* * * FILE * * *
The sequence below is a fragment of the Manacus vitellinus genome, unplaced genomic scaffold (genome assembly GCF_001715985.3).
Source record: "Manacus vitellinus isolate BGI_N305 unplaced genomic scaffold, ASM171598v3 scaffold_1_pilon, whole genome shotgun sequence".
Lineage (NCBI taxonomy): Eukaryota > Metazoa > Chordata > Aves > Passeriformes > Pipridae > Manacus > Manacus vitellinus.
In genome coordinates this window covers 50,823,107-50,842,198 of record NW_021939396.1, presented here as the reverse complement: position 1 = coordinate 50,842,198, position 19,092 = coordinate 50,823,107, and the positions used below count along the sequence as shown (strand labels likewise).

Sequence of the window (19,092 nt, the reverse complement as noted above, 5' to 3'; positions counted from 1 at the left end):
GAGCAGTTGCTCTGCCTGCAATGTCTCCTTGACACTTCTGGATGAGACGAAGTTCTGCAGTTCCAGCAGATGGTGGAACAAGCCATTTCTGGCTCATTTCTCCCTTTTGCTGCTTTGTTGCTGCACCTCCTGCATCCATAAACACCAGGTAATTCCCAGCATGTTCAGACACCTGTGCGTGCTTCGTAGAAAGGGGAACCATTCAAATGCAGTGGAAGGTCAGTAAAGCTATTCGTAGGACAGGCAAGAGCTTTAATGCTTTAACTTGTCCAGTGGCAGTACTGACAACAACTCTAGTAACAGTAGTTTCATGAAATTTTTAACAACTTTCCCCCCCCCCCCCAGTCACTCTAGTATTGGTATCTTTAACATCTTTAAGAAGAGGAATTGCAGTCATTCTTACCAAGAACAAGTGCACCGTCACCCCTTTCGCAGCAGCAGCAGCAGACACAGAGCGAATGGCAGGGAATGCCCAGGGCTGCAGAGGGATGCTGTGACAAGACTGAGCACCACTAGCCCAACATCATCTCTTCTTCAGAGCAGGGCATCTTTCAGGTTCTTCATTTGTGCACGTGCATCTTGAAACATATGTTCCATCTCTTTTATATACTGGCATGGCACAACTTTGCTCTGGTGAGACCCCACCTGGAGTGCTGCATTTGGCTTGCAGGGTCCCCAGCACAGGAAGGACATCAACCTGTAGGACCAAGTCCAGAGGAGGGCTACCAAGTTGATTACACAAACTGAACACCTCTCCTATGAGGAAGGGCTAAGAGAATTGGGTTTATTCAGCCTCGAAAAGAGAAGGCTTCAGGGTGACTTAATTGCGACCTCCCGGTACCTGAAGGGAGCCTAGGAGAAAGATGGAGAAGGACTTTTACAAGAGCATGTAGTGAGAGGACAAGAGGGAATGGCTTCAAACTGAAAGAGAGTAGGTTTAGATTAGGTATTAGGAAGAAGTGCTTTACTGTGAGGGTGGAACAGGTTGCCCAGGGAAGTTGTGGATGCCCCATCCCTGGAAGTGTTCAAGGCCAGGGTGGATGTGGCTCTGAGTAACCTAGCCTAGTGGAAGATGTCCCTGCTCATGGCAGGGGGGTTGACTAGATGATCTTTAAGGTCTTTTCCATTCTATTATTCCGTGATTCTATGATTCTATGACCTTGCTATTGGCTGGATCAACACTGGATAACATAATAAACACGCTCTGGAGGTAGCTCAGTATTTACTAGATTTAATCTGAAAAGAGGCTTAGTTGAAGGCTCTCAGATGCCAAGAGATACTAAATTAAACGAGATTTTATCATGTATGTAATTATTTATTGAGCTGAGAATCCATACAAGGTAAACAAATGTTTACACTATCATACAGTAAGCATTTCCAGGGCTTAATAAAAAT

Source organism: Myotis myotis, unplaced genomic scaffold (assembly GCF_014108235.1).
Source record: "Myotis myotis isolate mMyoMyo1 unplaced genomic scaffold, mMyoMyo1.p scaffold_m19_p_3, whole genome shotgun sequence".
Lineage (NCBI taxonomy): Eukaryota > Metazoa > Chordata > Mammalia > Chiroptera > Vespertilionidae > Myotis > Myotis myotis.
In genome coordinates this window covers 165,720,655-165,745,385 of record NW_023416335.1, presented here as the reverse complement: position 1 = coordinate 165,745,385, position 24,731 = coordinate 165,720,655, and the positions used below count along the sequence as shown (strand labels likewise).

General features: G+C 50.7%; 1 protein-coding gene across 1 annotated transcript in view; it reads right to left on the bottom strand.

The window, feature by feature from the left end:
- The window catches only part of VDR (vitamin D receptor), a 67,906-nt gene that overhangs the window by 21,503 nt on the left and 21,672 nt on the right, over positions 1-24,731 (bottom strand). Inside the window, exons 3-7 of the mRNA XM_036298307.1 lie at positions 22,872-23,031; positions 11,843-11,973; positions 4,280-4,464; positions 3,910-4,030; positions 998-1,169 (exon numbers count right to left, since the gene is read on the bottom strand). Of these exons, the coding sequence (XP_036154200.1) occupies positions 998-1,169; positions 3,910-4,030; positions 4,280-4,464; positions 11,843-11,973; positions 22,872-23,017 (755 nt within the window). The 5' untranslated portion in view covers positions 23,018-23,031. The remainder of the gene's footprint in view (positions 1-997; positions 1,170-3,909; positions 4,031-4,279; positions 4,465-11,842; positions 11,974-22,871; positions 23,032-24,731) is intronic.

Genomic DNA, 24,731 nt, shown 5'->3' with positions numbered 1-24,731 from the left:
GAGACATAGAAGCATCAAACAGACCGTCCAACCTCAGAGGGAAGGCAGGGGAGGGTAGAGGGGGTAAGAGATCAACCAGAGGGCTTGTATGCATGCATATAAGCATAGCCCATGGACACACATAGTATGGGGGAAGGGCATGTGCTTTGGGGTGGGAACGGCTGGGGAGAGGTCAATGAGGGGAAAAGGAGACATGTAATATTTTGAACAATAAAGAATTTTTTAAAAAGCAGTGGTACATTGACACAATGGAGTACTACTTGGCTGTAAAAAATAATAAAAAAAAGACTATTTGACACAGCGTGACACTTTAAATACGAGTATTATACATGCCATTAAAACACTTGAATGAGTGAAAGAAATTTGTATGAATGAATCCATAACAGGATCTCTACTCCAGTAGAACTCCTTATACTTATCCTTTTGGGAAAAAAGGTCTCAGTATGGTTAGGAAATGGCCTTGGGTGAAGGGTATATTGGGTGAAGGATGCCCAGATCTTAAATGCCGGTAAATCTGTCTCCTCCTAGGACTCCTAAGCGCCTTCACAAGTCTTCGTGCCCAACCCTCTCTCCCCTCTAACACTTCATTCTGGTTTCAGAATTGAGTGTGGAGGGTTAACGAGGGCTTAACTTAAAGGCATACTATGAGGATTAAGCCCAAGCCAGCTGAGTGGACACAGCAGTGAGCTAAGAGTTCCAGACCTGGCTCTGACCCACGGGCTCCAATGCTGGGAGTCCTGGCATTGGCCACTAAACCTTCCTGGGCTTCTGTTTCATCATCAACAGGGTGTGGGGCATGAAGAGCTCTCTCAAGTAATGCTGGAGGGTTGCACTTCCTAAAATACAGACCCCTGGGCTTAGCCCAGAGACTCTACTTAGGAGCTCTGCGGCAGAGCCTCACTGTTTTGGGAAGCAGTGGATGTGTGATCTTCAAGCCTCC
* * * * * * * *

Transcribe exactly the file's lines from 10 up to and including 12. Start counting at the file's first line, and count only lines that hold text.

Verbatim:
In genome coordinates this window covers 165,720,655-165,745,385 of record NW_023416335.1, presented here as the reverse complement: position 1 = coordinate 165,745,385, position 24,731 = coordinate 165,720,655, and the positions used below count along the sequence as shown (strand labels likewise).

General features: G+C 50.7%; 1 protein-coding gene across 1 annotated transcript in view; it reads right to left on the bottom strand.

The window, feature by feature from the left end: